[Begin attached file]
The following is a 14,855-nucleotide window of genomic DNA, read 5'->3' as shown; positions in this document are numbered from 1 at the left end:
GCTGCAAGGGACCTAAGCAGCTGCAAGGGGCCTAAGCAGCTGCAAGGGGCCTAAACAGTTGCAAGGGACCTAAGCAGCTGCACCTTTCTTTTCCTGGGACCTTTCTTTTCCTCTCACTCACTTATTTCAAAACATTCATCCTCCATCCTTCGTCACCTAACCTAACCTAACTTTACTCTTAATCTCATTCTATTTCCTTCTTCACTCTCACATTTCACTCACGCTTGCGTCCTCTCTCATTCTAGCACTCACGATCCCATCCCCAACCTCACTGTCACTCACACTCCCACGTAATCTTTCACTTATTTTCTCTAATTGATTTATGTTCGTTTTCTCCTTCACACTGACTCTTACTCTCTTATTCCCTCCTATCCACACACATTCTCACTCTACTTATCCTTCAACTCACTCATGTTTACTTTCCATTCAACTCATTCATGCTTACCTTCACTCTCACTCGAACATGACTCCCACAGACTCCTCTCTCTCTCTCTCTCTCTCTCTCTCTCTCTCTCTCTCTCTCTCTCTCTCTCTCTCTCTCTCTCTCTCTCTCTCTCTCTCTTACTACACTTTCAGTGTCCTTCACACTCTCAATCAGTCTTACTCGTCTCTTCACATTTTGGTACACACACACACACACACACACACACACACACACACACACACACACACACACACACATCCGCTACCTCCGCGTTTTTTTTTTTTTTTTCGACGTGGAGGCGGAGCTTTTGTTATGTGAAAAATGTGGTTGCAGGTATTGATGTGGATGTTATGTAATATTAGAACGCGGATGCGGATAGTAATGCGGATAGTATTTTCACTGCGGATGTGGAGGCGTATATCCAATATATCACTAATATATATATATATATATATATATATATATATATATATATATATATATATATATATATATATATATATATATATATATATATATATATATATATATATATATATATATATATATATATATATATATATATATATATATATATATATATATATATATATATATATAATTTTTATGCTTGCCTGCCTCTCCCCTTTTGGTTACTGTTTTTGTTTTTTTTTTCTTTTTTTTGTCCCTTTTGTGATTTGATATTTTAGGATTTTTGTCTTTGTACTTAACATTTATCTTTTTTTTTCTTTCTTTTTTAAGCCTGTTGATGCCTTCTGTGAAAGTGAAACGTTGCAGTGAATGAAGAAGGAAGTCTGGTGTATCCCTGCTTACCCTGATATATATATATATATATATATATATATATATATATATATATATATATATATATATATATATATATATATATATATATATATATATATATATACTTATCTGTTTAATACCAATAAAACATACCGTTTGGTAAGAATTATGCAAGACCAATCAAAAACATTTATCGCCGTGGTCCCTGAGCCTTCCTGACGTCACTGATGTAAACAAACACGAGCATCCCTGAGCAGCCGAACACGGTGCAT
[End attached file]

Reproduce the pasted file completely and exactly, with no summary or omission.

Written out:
The following is a 14,855-nucleotide window of genomic DNA, read 5'->3' as shown; positions in this document are numbered from 1 at the left end:
GCTGCAAGGGACCTAAGCAGCTGCAAGGGGCCTAAGCAGCTGCAAGGGGCCTAAACAGTTGCAAGGGACCTAAGCAGCTGCACCTTTCTTTTCCTGGGACCTTTCTTTTCCTCTCACTCACTTATTTCAAAACATTCATCCTCCATCCTTCGTCACCTAACCTAACCTAACTTTACTCTTAATCTCATTCTATTTCCTTCTTCACTCTCACATTTCACTCACGCTTGCGTCCTCTCTCATTCTAGCACTCACGATCCCATCCCCAACCTCACTGTCACTCACACTCCCACGTAATCTTTCACTTATTTTCTCTAATTGATTTATGTTCGTTTTCTCCTTCACACTGACTCTTACTCTCTTATTCCCTCCTATCCACACACATTCTCACTCTACTTATCCTTCAACTCACTCATGTTTACTTTCCATTCAACTCATTCATGCTTACCTTCACTCTCACTCGAACATGACTCCCACAGACTCCTCTCTCTCTCTCTCTCTCTCTCTCTCTCTCTCTCTCTCTCTCTCTCTCTCTCTCTCTCTCTCTCTCTCTCTCTCTCTCTCTTACTACACTTTCAGTGTCCTTCACACTCTCAATCAGTCTTACTCGTCTCTTCACATTTTGGTACACACACACACACACACACACACACACACACACACACACACACACACACACACACATCCGCTACCTCCGCGTTTTTTTTTTTTTTTTCGACGTGGAGGCGGAGCTTTTGTTATGTGAAAAATGTGGTTGCAGGTATTGATGTGGATGTTATGTAATATTAGAACGCGGATGCGGATAGTAATGCGGATAGTATTTTCACTGCGGATGTGGAGGCGTATATCCAATATATCACTAATATATATATATATATATATATATATATATATATATATATATATATATATATATATATATATATATATATATATATATATATATATATATATATATATATATATATATATATATATATATATATATATATATATATATATATATATATATATATATATATATATAATTTTTATGCTTGCCTGCCTCTCCCCTTTTGGTTACTGTTTTTGTTTTTTTTTTCTTTTTTTTGTCCCTTTTGTGATTTGATATTTTAGGATTTTTGTCTTTGTACTTAACATTTATCTTTTTTTTTCTTTCTTTTTTAAGCCTGTTGATGCCTTCTGTGAAAGTGAAACGTTGCAGTGAATGAAGAAGGAAGTCTGGTGTATCCCTGCTTACCCTGATATATATATATATATATATATATATATATATATATATATATATATATATATATATATATATATATATATATATATATATATATATATATATACTTATCTGTTTAATACCAATAAAACATACCGTTTGGTAAGAATTATGCAAGACCAATCAAAAACATTTATCGCCGTGGTCCCTGAGCCTTCCTGACGTCACTGATGTAAACAAACACGAGCATCCCTGAGCAGCCGAACACGGTGCAT